I love having kids in church both as a dad and a pastor. I love it when kids recite the Creed putting emphasis on different words than I do. It helps me think about what I’m saying. I love it when they smile back at me during the Aaronic Blessing. It shows me how they’re receiving it in faith. There is so much in worship both for kids and for adults through kids in worship. Here are three suggestions to help everybody in the family make the most of worshiping together.
- Sit with or near others who are close to your kids. Even though my parents had seven of us, they never handed us off to others. We always sat with them. They wanted us to see them worship, but not only them. They made sure I saw grandpa worship. I remember that one Sunday still today. I looked down the pew and saw my grandpa praying the Lord’s Prayer too. I remember the sincerity on his face and the words that were obviously so familiar to him. And I remember getting back to praying like I’ve never gotten back to it before.
- Strategically teach your kids the liturgy. There is nothing I love better than watching my 4-year-old speak the response to the words, “This is the gospel of our Lord.” I love seeing that she knows what it is and better yet knows why it is. We taught her as a 3-year-old, “Elliana, Jesus taught us everything we need to know and he saved us so when we hear from him we get all excited.” Pick some low-hanging liturgical fruit like that for your younger ones. If you have an infant son, help him fold his little hands during the Prayer of the Day. If you have a 5-year-old, help her nail the Creeds. If you have a 12-year-old, show him some profound theological connections. For example, ask him to think about why we sing about the Lamb of God right before the Lord’s Supper.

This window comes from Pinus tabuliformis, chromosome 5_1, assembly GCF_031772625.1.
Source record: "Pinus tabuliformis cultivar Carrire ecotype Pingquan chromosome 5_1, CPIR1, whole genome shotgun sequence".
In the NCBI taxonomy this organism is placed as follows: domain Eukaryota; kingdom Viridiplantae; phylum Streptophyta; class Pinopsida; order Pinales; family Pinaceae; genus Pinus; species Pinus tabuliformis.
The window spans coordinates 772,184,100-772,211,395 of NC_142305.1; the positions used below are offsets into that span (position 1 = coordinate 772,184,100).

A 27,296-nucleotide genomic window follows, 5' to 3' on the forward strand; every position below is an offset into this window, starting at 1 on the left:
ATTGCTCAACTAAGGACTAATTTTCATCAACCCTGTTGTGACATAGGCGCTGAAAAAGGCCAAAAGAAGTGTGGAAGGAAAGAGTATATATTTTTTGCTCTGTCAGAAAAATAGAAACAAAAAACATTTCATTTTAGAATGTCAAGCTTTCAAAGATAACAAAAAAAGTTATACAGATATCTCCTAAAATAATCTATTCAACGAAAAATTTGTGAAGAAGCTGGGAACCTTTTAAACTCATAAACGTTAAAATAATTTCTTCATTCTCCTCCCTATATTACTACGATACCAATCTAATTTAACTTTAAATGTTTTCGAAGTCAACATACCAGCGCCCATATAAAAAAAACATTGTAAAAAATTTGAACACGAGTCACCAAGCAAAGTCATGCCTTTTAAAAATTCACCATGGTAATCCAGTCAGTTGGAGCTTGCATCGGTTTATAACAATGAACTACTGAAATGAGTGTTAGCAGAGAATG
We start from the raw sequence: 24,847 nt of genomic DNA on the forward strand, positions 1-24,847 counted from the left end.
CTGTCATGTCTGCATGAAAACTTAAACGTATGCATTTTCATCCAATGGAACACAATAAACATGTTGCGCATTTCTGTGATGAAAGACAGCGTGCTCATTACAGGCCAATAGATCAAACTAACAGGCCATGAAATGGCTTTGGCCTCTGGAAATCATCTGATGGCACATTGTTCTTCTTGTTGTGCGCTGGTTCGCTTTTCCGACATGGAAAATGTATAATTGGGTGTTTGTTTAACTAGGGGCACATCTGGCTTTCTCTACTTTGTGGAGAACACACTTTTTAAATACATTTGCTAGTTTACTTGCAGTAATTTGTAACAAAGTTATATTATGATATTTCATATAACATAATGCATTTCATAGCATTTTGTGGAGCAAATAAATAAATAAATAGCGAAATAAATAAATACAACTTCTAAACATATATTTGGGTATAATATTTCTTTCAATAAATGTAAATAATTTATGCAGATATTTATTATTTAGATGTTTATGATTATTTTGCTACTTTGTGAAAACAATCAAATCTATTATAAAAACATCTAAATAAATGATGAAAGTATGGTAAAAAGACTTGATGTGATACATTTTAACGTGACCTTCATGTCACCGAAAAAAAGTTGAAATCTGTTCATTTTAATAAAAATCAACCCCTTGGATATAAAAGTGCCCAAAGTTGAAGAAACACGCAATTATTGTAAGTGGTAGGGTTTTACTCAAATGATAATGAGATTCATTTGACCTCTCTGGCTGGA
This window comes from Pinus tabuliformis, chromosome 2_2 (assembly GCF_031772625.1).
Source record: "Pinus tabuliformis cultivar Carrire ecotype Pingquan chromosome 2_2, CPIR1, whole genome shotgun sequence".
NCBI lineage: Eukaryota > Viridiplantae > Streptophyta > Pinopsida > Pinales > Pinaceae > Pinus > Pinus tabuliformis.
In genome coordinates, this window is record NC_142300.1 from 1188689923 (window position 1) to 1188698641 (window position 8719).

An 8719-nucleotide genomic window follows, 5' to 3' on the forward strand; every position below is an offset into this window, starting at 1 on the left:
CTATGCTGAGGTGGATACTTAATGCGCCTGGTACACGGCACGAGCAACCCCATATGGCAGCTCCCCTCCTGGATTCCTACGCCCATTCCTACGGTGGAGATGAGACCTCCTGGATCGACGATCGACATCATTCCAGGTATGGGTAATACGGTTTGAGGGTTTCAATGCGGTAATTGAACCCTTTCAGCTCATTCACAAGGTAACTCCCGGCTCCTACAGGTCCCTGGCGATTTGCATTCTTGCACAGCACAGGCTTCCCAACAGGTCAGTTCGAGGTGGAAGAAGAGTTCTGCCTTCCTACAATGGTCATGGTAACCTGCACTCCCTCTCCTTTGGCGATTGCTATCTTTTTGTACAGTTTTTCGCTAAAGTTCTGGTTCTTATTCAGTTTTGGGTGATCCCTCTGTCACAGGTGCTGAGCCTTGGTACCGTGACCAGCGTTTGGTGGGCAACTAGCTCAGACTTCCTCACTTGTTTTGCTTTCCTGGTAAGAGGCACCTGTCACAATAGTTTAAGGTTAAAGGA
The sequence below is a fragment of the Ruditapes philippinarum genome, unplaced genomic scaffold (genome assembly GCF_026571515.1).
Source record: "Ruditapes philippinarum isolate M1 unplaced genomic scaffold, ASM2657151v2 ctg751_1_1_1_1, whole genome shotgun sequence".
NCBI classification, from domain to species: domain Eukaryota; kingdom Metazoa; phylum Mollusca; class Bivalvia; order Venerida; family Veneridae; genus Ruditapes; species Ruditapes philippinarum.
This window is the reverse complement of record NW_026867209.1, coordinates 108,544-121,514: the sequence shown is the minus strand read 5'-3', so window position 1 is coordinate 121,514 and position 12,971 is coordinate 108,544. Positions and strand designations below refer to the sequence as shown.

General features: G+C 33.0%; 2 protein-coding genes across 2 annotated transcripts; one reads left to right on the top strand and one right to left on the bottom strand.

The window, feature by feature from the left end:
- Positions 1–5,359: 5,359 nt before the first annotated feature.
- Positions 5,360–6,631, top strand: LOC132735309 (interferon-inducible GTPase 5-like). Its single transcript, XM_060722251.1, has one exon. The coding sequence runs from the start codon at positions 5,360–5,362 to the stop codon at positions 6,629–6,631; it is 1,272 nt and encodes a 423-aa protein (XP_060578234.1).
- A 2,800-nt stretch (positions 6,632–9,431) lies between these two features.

- Receive the Word in faith before your kids. Most weeks the pastor is going to say, “I forgive you in the name of the Father and of the Son and of the Holy Spirit.” Receive that in faith and joy as the best news you’ve heard all week. Even consider leaning over on occasion to whisper into your teenage daughter’s ear, “I really needed that today.” And she’ll get it. She’ll remember your apology for being too hard on her earlier in the week and see how you received Christ then and there for it. Dust off the sermon, too, on the ride home. Tell the kids why it mattered to you so much. Then ask them what mattered to them in it. If it’s crickets, help them remember. You might just see your kids’ ears perk up a bit more next Sunday.